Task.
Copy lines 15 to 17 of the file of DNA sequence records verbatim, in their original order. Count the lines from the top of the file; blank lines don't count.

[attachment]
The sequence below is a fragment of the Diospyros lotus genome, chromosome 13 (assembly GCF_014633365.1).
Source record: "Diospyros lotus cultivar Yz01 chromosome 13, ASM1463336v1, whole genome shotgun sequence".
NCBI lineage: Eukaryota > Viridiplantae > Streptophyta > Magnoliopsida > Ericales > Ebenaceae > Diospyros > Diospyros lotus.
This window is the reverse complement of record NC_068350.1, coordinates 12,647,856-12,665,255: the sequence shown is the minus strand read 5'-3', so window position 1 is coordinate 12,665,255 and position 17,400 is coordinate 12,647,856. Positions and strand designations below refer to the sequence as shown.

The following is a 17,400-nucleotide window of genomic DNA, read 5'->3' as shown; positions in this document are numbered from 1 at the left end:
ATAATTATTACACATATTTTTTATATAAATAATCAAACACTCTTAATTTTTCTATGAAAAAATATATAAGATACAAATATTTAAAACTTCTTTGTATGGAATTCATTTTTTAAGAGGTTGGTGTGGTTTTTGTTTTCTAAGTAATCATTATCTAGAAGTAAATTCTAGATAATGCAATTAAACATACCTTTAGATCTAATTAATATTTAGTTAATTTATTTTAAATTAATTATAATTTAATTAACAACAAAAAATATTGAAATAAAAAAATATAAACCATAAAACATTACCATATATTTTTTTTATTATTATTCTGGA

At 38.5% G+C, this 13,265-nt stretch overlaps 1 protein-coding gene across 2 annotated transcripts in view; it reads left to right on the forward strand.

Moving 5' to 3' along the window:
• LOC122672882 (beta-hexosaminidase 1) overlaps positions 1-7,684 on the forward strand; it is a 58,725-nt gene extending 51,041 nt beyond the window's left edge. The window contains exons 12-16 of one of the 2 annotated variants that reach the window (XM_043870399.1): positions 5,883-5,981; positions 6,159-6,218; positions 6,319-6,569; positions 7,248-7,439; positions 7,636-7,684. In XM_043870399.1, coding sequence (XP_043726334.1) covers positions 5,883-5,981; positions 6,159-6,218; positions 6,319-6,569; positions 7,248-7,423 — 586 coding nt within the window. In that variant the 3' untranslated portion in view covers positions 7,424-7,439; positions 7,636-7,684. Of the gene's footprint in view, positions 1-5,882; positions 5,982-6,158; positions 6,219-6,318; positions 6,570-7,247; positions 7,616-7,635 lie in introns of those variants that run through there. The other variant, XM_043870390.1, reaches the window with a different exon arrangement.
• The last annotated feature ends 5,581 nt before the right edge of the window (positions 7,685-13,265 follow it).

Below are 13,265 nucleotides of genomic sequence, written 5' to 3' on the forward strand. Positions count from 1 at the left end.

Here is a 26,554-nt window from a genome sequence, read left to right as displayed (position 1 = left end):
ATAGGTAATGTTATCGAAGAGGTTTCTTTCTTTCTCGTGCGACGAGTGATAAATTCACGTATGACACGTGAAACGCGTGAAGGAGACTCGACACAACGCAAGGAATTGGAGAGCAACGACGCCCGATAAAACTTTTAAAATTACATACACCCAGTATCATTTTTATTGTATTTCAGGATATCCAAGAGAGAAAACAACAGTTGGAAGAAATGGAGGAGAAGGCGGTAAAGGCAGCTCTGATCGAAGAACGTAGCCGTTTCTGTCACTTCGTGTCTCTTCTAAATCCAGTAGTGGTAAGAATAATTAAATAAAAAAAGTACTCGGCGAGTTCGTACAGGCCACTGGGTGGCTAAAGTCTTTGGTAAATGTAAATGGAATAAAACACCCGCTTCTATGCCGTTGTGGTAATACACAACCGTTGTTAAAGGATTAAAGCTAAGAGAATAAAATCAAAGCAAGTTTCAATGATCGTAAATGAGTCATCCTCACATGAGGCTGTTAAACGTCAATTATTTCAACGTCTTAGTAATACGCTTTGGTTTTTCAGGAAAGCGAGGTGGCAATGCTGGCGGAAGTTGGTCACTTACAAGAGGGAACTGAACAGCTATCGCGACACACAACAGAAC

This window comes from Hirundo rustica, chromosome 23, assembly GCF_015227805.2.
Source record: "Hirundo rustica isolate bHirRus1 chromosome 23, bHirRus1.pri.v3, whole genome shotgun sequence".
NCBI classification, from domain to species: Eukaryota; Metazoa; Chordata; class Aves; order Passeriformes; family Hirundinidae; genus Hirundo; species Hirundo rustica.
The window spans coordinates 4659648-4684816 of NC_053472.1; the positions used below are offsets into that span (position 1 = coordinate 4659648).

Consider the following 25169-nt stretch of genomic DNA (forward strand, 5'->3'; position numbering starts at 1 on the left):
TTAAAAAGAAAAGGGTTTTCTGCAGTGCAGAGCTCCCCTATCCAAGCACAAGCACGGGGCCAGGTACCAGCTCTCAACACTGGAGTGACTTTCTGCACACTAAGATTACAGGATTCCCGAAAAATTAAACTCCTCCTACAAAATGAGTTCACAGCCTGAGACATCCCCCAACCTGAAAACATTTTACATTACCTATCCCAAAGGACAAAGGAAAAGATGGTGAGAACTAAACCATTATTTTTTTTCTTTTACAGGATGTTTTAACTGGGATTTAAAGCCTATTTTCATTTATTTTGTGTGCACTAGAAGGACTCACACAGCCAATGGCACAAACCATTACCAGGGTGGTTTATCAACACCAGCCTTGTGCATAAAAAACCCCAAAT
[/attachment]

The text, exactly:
Source record: "Hirundo rustica isolate bHirRus1 chromosome 23, bHirRus1.pri.v3, whole genome shotgun sequence".
NCBI classification, from domain to species: Eukaryota; Metazoa; Chordata; class Aves; order Passeriformes; family Hirundinidae; genus Hirundo; species Hirundo rustica.
The window spans coordinates 4659648-4684816 of NC_053472.1; the positions used below are offsets into that span (position 1 = coordinate 4659648).